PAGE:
- Artemisia apiacea Hance........................................4,7%
- Mosla Chinensis Maxim (edible fungus)..........................4,7%
- Rootstalk of Dioscorea japonica Thunb, or
Dioscorea batatas Decne. (preparation).........................5, %
- Bark of Magnolia officinalis Reh. et Wils......................4,7%
- Root of Scutellaria baicalensis Georgi.........................4,7%
- Rootstalk of Notopterygium incisum
- Root of Angelica grosserrata Maxim............................4,7%
- Root of Platycodon grandilflorum DC..........................4,7%
- Fruit of Amomum costatum Roxb..................................4,7%
- Fruit of Citrus aurantium L. and Citrus
- Rootstalk of Coptis teeta Wall..................................5, %
- Fruit of Chaenomeles sinensis Koeh............................ 4,7%
- Triticum sativum Lam (bran) used as an
- Poria cocos Wolf.................................................5%
Indications: In the treatment of chills, fevers, coughs, abdominal pains, vomiting and diarrhoea with dyspepsia, head blows and illnesses due to inadaptation to different climates.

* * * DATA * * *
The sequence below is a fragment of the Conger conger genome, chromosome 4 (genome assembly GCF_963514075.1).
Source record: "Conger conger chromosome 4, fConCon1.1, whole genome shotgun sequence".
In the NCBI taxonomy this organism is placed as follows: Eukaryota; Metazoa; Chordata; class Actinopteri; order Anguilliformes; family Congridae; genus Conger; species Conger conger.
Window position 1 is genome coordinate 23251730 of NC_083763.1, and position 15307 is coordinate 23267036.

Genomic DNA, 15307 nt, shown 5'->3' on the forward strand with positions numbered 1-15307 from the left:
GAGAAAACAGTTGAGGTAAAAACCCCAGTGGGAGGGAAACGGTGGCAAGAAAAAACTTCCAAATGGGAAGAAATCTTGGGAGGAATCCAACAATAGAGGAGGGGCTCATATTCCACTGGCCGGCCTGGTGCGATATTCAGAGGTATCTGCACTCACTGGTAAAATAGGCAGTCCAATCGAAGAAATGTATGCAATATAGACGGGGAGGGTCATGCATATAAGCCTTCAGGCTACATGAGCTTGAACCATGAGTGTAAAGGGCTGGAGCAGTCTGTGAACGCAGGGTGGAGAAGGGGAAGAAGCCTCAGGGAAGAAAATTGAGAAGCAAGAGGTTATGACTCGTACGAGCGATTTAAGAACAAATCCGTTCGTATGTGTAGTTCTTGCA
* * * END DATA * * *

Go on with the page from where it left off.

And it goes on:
Posology: one block boiled in water each time, reducing it to 70% of the total volume. For children, halve the dosage. In case of cold accompanied by fever, add 5 mgs of ginger.
This prescription doesn't exactly correspond with the old traditional recipe, as found in some pharmacopoéias, but is the one printed on the package inside which the favourite san kôk in Macau are at present sold. We know that, at present, the samples used by different firms in the preparation of their medicines are not always the same.
Vom-lin is probably wong-lin (黃連) Coptis teeta wall or Coptis chinensis Franch; its rootstalk is very much used in Chinese medicine. It is sold in 5-6 cms long slices which are brownish on the outside and orange-yellow inside. In taste it is bitter. Originally from South China and the North of India, it is a very popular medicine against stomach-aches, digestive problems and dysentery, taken in doses of 3-7 grams. It contains coptisine, an alkaloid and also berberine.
Pui mun - tung: perhaps it corresponds to tin mun tong ( 天門冬)- Asparagus lucidus Lindl. (sin. A. falcatus Benth; A. insularis Hance)The root parts that are sold in 7-8 cms long pieces are yellowish and translucent in appearance, and are used as a diuretic and expectorant in doses of 5-10 gms.
Um mei: possibly ng mei chi (五味子) Schizandra chinensis Baill. (sin. Maximowicza chinensisa Rup., Sphaerostema japonica Sieb. et Zucc., Sp. Japonica Hance). The dried seeds are used as a tonic, a stimulant and an anti-cough medicine in doses of 2-5 gms. In all likelihood, it corresponds to ung mei fá (five taste-flowers) a very popular refreshment in Macau, being prepared by decoction of dried leaves of Bombax malabaricum D. C., Lonicera japonica Thunb. Plumieria rubra (Poir.) var. acutifolia Bail., Chrysanthemum indicum L. and Sophora japonica L. or other aromatic flowers, varying from one expert to another.